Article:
The Montreal Canadiens have done little this summer to address their most glaring needs.
The Canadiens took two steps forward last season, reaching the 100-point mark for just the second time in 20 years and knocking off the Lightning and the Bruins in the playoffs on the way to an unexpected appearance in the Eastern Conference finals.
Now it might be time to take a step back.
Montreal isn't appreciably worse than it was in 2013–14, but it's hard to argue that the Habs are much better based on their first few weeks of summer activity.
Flashy trade deadline acquisition Thomas Vanek was allowed to walk via free agency. It's easy to say that he won't be missed in Montreal after his indifferent showing in the postseason, but he did have 15 points in 16 regular season games after he joined the Habs. Also, captain Brian Gionta and alternate captain Josh Gorges are now in Buffalo via free agency and a trade, respectively. You can build a case for their limited skills making them replaceable on the ice, but their departure leaves a void in the team's leadership group and on the PK.
Daniel Briere was shipped to the Avalanche, for P.A. Parenteau and his one-way game. Getting him in exchange for Briere looks like a win for Montreal if only because Parenteau is six years younger than Briere and should play higher in the lineup. Parenteau will get a long look at second-line right wing, but it's best not to expect too much from a player who is three years removed from his last 20-goal season.
The Canadiens will be free-agent defenseman Tom Gilbert's third team in three seasons, but his signing might be better for Montreal than it looks on the surface. Gilbert's fancy stats numbers suggest he can help the Habs' miserable possession game (more on that later), and as a right-hand shot he can play on the second defense pair and allow Alexei Emelin to play on his natural left side. Gilbert also has the puck skills to work the second power play. But perhaps the most compelling upside to Gilbert's signing is that his two-year contract term is two years less than what Montreal had with Gorges. That will open the door two years sooner to one of the many young defensive prospects in the system, including Jarred Tinordi who, for now, will be left to ripen in Hamilton.
Free agent Manny Malhotra was a solid add up front, if only for his face-off skills (59.4% on the draw, second only to Vladimir Sobotka) and his ability to shore up a penalty kill that's already one of the league's best (85.1% last season). But with just 31 points to show for his last two full seasons, Malhotra will be no help on the attack.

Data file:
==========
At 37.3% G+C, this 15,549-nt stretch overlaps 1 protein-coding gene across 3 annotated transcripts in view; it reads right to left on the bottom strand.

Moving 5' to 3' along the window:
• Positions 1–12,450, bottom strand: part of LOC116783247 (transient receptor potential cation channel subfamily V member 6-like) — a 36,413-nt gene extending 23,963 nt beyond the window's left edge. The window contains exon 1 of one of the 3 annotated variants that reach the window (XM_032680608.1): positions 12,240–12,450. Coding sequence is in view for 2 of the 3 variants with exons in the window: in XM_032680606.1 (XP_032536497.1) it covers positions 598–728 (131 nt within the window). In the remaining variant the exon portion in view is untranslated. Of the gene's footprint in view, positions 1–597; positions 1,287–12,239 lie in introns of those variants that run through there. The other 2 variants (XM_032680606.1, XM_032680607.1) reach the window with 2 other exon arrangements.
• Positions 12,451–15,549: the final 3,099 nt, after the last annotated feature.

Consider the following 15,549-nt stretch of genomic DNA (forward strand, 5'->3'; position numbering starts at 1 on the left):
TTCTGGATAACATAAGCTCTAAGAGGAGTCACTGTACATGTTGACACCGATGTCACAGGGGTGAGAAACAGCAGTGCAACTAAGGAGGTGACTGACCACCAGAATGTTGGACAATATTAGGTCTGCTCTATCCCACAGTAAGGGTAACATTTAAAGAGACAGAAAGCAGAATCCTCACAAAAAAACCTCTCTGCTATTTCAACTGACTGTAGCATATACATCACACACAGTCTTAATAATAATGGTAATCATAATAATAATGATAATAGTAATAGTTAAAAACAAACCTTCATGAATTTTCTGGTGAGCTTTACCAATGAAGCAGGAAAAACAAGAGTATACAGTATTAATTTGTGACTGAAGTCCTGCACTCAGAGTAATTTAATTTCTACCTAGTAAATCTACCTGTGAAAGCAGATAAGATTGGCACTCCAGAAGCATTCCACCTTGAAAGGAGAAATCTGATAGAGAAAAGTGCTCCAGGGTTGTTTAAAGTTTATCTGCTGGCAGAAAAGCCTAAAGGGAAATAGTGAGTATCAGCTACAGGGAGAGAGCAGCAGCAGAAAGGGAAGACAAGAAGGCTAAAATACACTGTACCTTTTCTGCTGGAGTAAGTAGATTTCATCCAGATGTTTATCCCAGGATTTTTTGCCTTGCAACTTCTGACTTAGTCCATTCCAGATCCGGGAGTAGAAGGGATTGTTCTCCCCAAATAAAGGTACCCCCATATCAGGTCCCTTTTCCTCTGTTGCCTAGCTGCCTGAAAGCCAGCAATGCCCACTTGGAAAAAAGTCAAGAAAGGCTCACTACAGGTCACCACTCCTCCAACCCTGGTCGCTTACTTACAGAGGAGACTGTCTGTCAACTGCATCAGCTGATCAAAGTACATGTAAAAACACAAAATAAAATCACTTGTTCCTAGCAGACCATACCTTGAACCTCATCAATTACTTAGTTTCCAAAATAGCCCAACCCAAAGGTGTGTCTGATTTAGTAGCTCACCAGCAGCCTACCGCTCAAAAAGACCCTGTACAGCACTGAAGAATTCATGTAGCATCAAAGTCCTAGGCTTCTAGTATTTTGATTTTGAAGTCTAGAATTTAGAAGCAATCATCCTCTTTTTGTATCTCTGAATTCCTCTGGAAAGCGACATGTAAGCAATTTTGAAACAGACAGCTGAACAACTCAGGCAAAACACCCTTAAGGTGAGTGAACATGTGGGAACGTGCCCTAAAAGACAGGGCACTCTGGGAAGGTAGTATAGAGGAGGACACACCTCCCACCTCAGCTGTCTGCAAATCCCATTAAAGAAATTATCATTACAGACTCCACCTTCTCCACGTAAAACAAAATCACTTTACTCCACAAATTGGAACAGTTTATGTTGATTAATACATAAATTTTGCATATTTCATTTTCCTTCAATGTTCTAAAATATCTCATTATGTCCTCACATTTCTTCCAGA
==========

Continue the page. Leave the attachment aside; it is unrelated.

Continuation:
Maybe Malhotra's offensive-zone weakness wouldn't be an issue on other teams, but it points out how little GM Marc Bergevin did to address his most pressing issue. The Canadiens were a bottom-10 offensive team last season, averaging just 2.55 goals per game, and their power play clicked at a dismal 17.2% rate, 19th in the league. Barring breakthrough seasons from Alex Galchenyuk and Brendan Gallagher, that doesn't look to change.
And while Montreal was a top-10 defensive club (allowing just 2.45 goals per game), the Habs were overly reliant on goalie Carey Price to cover for the fact that they were one of the NHL's worst possession teams. Part of that falls on the style preached by coach Michel Therrien, who just signed a four-year contract extension last month and isn't likely to change his system any time soon. But at the same time, outside of the sublime (and yet-to-be-signed) P.K. Subban, the Canadiens lack the personnel to drive and control play. And until they address that problem, it's unlikely that they'll get much more out of their offense.
That's not to suggest that Montreal will be hard pressed to keep the Red Wings and the Maple Leafs at bay next season, but this much is clear: By remaining essentially static, the Canadiens have lost ground to an aggressive Tampa Bay team that looks ready to challenge Boston for the Eastern Conference title.
Unless Bergevin has something else on tap, this was a C-level summer for Montreal.